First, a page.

Money is often the source of arguments, anxiety and judgement. Lack of it can prevent life goals from being achieved, too much can attract criticism and envy. The absence of financial education in schools and workplaces is often blamed, but that’s only part of the problem. It’s our money ‘habitudes’ that often drive financial success, or otherwise.
Most of us reach adulthood with little understanding of money. To be honest, that was the case with me, even though I went straight from school to work in a bank!
Lack of knowledge can be fixed with a bit of effort. Information is easily available nowadays if you have the motivation to learn. And over time, financial skills can be developed.
The things that can be trickier to address are habits and attitudes – your money ‘habitudes’. Studies show that our thoughts, feelings and attitudes towards money are pretty much formed by age 7. Which means whatever we hear and see from our parents, carers and teachers at a young age tend to form life-long beliefs and behaviours.
Syble Solomon, who specialises in the psychology of money, created the Money Habitudes game. This is an engaging and fun way to explore how you feel and behave around money.
The Money Habitudes website offers a range of games and solutions to help uncover your money personality. For $9.95, an interactive on-line card game produces a comprehensive report on your money habitudes. It comes with ideas on how you might make adjustments to how you think and behave around money.
There are six Money Habitudes, summarised below. Which ones do you recognise in yourself?
Money isn’t a priority – you just let life happen. With this habitude, others might see you as easy-going, flexible, immature, irresponsible.
Advantages can include optimism, adaptability, good at sharing with others. But you may have a tendency to lose track of money or possessions. You may lack some confidence or feel frustration that things don’t always work out.
Money helps you achieve goals. Others might see you as responsible, accomplished, driven, conservative.
On the plus side, you’re likely to make long term decisions based upon your values. You probably have money set aside for emergencies and you may have a sense of wellbeing.
Drawbacks can be impatience with others who do not meet your standards. You may feel frustration with the idea of helping others who do not plan. Possibly, you may notice difficulty in responding to new situations.
Money helps you present a positive image and you may come across as generous and impressive. On the other hand, others may see you as superficial or insensitive.
Strong first impressions can be an advantage with this habitude and you may be attentive to what’s important to others. It’s likely that you will be generous with your gifts and you will enjoy returning favours.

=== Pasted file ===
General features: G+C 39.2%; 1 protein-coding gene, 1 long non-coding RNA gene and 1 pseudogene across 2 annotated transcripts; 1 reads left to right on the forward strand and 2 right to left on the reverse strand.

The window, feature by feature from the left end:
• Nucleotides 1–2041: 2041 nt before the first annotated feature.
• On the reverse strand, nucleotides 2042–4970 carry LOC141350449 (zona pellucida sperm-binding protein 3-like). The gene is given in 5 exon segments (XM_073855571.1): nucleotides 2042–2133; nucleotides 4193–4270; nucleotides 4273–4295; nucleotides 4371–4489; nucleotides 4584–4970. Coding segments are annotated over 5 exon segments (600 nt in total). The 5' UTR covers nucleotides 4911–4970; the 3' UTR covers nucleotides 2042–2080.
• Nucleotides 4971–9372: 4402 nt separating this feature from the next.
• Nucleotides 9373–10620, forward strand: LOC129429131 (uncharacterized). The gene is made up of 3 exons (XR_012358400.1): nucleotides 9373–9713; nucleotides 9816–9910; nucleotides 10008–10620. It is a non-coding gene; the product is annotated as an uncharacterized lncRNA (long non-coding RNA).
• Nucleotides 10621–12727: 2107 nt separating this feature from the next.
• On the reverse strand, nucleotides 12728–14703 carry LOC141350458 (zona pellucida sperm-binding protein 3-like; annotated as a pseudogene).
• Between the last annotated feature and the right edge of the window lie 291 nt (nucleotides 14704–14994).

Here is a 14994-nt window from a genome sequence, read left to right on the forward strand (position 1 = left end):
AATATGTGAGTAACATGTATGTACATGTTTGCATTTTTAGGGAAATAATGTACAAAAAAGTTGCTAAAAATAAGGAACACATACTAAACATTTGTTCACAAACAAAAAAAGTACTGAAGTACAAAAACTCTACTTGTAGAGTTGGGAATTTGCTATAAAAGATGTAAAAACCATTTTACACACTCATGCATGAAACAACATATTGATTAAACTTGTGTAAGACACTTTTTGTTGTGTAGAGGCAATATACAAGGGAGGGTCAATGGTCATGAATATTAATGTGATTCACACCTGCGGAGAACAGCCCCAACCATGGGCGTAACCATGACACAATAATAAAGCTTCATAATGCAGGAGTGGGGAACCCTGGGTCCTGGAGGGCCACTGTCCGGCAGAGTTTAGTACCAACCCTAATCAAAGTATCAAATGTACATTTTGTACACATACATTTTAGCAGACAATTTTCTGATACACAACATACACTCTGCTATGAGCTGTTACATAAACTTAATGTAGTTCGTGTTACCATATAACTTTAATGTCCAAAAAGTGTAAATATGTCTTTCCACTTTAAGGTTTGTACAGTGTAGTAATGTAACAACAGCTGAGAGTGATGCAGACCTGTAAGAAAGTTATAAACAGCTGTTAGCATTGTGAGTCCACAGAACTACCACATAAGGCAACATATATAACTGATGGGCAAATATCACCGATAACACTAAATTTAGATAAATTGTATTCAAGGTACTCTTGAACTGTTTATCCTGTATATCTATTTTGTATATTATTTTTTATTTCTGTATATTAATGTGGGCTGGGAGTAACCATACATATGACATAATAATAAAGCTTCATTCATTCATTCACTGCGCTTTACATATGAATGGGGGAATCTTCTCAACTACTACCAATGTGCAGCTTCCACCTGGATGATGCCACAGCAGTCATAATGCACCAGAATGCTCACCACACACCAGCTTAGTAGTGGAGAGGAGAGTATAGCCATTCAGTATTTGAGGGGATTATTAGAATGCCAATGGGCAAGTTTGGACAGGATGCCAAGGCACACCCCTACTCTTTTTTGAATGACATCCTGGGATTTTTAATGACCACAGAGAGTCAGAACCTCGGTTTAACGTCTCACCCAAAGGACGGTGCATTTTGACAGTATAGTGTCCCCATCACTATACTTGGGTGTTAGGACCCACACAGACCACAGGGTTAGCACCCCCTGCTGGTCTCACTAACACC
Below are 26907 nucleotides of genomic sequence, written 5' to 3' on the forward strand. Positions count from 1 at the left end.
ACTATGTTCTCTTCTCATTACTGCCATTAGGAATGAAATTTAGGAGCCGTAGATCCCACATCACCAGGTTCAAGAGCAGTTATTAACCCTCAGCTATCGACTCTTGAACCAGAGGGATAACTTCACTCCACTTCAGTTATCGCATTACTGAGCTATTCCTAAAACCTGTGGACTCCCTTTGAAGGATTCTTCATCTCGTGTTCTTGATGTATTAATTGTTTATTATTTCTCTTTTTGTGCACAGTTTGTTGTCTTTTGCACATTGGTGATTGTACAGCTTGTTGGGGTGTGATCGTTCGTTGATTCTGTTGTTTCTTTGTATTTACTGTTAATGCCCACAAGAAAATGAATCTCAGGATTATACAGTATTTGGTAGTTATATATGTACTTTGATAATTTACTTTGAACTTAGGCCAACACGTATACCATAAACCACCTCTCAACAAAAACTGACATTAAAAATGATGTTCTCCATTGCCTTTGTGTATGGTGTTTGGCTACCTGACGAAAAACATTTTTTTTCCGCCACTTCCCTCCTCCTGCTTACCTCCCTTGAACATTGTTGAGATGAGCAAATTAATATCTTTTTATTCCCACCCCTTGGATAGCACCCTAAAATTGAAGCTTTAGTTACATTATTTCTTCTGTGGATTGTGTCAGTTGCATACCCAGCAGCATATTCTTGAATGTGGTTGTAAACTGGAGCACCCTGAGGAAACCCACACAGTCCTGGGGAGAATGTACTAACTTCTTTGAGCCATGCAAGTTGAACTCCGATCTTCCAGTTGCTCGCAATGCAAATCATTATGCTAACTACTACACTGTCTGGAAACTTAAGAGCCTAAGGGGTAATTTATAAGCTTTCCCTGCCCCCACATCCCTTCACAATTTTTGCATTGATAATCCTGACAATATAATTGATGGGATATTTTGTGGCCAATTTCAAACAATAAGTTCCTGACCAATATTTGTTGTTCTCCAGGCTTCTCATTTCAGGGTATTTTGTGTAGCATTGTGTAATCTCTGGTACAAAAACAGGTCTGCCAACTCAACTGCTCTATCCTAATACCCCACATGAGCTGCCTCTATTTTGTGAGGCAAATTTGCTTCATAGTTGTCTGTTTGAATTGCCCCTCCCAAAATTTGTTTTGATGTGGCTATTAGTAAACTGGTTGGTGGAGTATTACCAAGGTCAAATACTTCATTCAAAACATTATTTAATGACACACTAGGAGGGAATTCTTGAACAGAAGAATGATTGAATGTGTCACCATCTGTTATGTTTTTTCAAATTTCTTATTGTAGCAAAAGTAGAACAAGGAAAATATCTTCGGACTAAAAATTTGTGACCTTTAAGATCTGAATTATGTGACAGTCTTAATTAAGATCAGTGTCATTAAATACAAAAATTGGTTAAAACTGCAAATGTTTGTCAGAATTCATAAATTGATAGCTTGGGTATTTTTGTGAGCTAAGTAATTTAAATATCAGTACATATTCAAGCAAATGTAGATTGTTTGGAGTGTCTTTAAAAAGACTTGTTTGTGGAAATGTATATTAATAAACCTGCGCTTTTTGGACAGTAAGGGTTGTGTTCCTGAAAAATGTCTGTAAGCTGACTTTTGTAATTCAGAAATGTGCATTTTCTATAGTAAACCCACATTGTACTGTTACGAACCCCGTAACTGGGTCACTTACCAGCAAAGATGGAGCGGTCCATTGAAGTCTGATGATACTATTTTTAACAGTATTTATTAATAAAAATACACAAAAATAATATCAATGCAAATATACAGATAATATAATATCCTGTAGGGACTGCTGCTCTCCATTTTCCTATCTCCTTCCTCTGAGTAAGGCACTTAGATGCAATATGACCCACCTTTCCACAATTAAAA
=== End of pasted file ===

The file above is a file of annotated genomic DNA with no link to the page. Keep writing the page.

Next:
Difficulties can include giving a false impression of wealth, unwise spending decisions and possible money secrets.
Money encourages you to enjoy the moment. You may come across as daring, fun-loving, open-minded, impulsive, unconcerned with consequences.
There are positives with this outlook on money, including the ability to respond quickly to opportunities, enjoy adventures and easily gain attention and recognition.
Drawbacks may include getting into debt for things you don’t need or feelings of being powerless with budgeting. You may feel guilt or shame about over-spending, debt or being over-generous to others.
Money helps you feel good by giving to others. Others are likely to see you as thoughtful, charitable, enabling.
Advantages are likely to includes strong values and convictions, ethics and integrity. You may have the ability to anticipate the needs of others and enjoy life based on non-materialistic values.
But it’s not without potential difficulties, including disappointment if your gifts are not appreciated or reciprocated. You may feel intolerance of people with different lifestyles and a tendancy to sacrifice your own needs for the future security of others.
Money helps you feel safe, secure and in control. Others may see you as thrifty, prepared, suspicious, cheap.
Big on budgets, goals and savings, you will benefit from delayed gratification and will have the peace of mind of having money available for emergencies. You’ll spend wisely now in order to have more choices in the future.
The downsides to this habitude can include the avoidance of risk. You may get stuck in a secure job you don’t love. It could be difficult for you to take advantage of unexpected opportunities, or you might tend to save so much that you can’t fully enjoy life now.
None of these habitudes are better than the other, and they’re not necessarily good or bad. Knowing more about them, however, can build a good awareness of your money personality and help you appreciate the different viewpoints of others. For example, if you have a partner that doesn’t always see eye to eye when it comes to money, this can be a great exercise to try with each other.
When used within a programme of financial coaching, it can really help to build self awareness and confidence around money. Exercises like this can unravel years of poor financial management and takes strides towards financial wellbeing.
If you would like to explore the benefits of financial coaching in more detail, get in touch here for a free 30 minute chat.